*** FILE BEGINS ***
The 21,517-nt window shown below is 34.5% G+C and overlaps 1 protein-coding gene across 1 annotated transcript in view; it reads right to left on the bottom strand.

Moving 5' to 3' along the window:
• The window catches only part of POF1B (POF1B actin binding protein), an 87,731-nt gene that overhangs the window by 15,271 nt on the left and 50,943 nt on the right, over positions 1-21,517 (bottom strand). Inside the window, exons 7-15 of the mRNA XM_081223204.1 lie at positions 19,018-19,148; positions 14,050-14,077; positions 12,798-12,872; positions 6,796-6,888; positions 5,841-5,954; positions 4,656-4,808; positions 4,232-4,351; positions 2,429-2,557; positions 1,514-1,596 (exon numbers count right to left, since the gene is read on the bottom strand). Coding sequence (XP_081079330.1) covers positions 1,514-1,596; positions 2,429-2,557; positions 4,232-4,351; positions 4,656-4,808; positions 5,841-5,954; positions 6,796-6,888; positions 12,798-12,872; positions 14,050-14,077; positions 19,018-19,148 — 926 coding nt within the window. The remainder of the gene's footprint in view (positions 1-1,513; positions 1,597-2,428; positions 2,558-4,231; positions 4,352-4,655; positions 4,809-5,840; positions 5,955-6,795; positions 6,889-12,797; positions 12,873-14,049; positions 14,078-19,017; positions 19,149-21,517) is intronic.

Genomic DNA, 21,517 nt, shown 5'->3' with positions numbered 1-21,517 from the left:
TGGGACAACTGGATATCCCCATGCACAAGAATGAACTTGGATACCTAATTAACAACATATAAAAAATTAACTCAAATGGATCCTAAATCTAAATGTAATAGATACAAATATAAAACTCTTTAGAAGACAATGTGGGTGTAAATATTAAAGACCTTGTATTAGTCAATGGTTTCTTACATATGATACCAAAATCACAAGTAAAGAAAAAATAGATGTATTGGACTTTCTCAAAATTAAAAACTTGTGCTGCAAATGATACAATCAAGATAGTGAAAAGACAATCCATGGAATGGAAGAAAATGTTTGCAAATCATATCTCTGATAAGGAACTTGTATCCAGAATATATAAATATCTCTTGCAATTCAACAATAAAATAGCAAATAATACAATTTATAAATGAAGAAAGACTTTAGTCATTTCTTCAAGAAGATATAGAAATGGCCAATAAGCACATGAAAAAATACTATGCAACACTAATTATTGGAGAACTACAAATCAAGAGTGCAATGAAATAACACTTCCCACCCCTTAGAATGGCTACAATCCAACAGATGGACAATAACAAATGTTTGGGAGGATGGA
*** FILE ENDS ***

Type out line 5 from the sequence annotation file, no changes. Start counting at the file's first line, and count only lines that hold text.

TGGGACAACTGGATATCCCCATGCACAAGAATGAACTTGGATACCTAATTAACAACATATAAAAAATTAACTCAAATGGATCCTAAATCTAAATGTAATAGATACAAATATAAAACTCTTTAGAAGACAATGTGGGTGTAAATATTAAAGACCTTGTATTAGTCAATGGTTTCTTACATATGATACCAAAATCACAAGTAAAGAAAAAATAGATGTATTGGACTTTCTCAAAATTAAAAACTTGTGCTGCAAATGATACAATCAAGATAGTGAAAAGACAATCCATGGAATGGAAGAAAATGTTTGCAAATCATATCTCTGATAAGGAACTTGTATCCAGAATATATAAATATCTCTTGCAATTCAACAATAAAATAGCAAATAATACAATTTATAAATGAAGAAAGACTTTAGTCATTTCTTCAAGAAGATATAGAAATGGCCAATAAGCACATGAAAAAATACTATGCAACACTAATTATTGGAGAACTACAAATCAAGAGTGCAATGAAATAACACTTCCCACCCCTTAGAATGGCTACAATCCAACAGATGGACAATAACAAATGTTTGGGAGGATGGA